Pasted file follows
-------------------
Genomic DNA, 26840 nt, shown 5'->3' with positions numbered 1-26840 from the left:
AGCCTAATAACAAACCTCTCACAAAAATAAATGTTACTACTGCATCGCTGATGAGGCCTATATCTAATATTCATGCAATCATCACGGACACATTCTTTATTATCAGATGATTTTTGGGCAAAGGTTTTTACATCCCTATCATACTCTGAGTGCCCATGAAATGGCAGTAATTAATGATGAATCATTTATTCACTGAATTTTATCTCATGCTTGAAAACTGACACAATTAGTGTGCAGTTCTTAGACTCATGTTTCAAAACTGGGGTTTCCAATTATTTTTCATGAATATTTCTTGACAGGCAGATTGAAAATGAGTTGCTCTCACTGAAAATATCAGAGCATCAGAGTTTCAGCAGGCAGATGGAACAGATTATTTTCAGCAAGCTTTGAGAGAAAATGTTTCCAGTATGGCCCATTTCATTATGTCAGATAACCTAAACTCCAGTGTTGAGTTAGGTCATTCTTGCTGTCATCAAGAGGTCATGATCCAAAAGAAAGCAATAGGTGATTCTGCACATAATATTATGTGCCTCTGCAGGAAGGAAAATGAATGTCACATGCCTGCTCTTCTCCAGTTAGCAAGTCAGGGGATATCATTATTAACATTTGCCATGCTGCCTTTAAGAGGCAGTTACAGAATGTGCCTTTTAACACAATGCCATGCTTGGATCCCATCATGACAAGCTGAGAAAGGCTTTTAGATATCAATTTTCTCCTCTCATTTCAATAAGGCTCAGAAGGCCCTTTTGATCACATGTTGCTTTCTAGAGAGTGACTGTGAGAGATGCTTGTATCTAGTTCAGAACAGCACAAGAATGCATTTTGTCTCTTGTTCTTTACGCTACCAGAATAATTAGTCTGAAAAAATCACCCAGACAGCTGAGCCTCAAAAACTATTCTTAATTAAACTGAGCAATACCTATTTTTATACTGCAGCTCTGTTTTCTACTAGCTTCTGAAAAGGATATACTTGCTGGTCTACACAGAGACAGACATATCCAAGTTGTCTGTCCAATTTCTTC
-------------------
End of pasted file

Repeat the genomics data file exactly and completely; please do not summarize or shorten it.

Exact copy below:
Genomic DNA, 26840 nt, shown 5'->3' with positions numbered 1-26840 from the left:
AGCCTAATAACAAACCTCTCACAAAAATAAATGTTACTACTGCATCGCTGATGAGGCCTATATCTAATATTCATGCAATCATCACGGACACATTCTTTATTATCAGATGATTTTTGGGCAAAGGTTTTTACATCCCTATCATACTCTGAGTGCCCATGAAATGGCAGTAATTAATGATGAATCATTTATTCACTGAATTTTATCTCATGCTTGAAAACTGACACAATTAGTGTGCAGTTCTTAGACTCATGTTTCAAAACTGGGGTTTCCAATTATTTTTCATGAATATTTCTTGACAGGCAGATTGAAAATGAGTTGCTCTCACTGAAAATATCAGAGCATCAGAGTTTCAGCAGGCAGATGGAACAGATTATTTTCAGCAAGCTTTGAGAGAAAATGTTTCCAGTATGGCCCATTTCATTATGTCAGATAACCTAAACTCCAGTGTTGAGTTAGGTCATTCTTGCTGTCATCAAGAGGTCATGATCCAAAAGAAAGCAATAGGTGATTCTGCACATAATATTATGTGCCTCTGCAGGAAGGAAAATGAATGTCACATGCCTGCTCTTCTCCAGTTAGCAAGTCAGGGGATATCATTATTAACATTTGCCATGCTGCCTTTAAGAGGCAGTTACAGAATGTGCCTTTTAACACAATGCCATGCTTGGATCCCATCATGACAAGCTGAGAAAGGCTTTTAGATATCAATTTTCTCCTCTCATTTCAATAAGGCTCAGAAGGCCCTTTTGATCACATGTTGCTTTCTAGAGAGTGACTGTGAGAGATGCTTGTATCTAGTTCAGAACAGCACAAGAATGCATTTTGTCTCTTGTTCTTTACGCTACCAGAATAATTAGTCTGAAAAAATCACCCAGACAGCTGAGCCTCAAAAACTATTCTTAATTAAACTGAGCAATACCTATTTTTATACTGCAGCTCTGTTTTCTACTAGCTTCTGAAAAGGATATACTTGCTGGTCTACACAGAGACAGACATATCCAAGTTGTCTGTCCAATTTCTTC